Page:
More than a year ago, Transparency Advocate, Ramon Gaskin took a case before the High Court against Minister of Natural Resources, Raphael Trotman and added respondents, Esso Exploration  and Production Guyana Limited (ExxonMobil’s subsidiary), Hess Corporation and CNOOC/NEXEN, to quash the decision of the Minister to grant the said companies a Petroleum Production License dated June 15, 2017. His case also called for the High Court to prohibit the Minister from taking any steps in furtherance of the Petroleum Exploration and Production Act until Hess and CNOOC/NEXEN are given individual environmental licenses.

Gaskin who was represented by Attorneys-at-Law, Seenath Jairam S.C and Melinda Janki, strongly contended that the two companies, Hess and CNOOC/NEXEN, require individual  permits and not just ExxonMobil’s subsidiary which is the operator of the block. In light of this, he contended that the Minister acted in contravention of the Petroleum Act by granting the license.

Upon hearing the arguments of both sides, Chief Justice (ag), Roxane George was keen to note that the application by Gaskin contained many paragraphs which were irrelevant to his case, therefore making it prolix. And despite the claims made by Gaskin, the Chief Justice ruled that the license was properly issued to Exxon’s subsidiary while noting that she agrees with the retort of the respondents, who through their Attorney-at-law, Nigel Hughes, argued that there was no need for all three of the partners to be issued separate environmental licenses in order for the Stabroek Block to be developed.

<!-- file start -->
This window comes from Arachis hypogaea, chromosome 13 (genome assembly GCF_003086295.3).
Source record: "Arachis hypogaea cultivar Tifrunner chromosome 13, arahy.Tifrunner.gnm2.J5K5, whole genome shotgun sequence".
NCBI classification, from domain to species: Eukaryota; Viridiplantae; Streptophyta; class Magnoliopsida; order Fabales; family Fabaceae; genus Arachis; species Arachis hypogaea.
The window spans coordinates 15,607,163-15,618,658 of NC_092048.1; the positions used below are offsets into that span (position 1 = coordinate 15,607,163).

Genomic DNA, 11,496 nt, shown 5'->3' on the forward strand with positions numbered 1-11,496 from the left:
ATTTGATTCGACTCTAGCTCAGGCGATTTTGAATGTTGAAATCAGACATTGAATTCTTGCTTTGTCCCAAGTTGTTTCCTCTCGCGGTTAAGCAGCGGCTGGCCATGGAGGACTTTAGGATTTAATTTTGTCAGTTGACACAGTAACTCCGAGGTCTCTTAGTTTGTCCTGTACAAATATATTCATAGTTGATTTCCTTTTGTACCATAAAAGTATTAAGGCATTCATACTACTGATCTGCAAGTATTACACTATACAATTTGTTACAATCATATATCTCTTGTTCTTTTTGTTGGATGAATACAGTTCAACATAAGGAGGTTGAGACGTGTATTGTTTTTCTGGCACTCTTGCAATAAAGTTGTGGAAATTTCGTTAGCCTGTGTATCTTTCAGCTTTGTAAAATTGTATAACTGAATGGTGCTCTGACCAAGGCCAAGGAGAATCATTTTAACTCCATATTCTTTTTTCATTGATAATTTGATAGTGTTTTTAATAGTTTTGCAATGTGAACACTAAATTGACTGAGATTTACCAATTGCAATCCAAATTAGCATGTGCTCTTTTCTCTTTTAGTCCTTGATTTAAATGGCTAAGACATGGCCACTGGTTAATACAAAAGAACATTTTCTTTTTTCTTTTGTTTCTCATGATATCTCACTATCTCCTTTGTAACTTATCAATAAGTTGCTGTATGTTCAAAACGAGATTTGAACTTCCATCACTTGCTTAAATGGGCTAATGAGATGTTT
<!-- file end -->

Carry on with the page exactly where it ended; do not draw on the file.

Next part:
Jairam SC registered his disagreement with the Judge ruling in favour of the defendants while his colleague, Janki, said that they remain firm in their view that the Environmental Protection Act was not designed to grant an environmental permit for a project but that the Act was designed so that each developer that is named on a project must secure an environmental permit authorizing them to carry out the project. Gaskin’s attorneys told the court that they will be filing an appeal.

As for Gaskin, he expressed concern over the length of time a judicial review case has taken for determination. He said, “I am disappointed that the decision has taken so long and that it has taken a year and a day to deliver a relatively short written decision.”

In relation to costs, the court has ordered that Gaskin pay $100,000 for action brought against the Minister. In their objections to this, Jairam S.C said, “The award of costs against the Applicant Ramon Gaskin could have a chilling effect on public interest litigation.”

Janki agreed with her colleague while noting that Gaskin has been vigilant on behalf of the public interest and to penalise him in costs for G$100,000 in an action brought against a Minister in the public interest is somewhat unusual.  She said that persons who want to step forward and uphold the rule of law are likely to be deterred in future.


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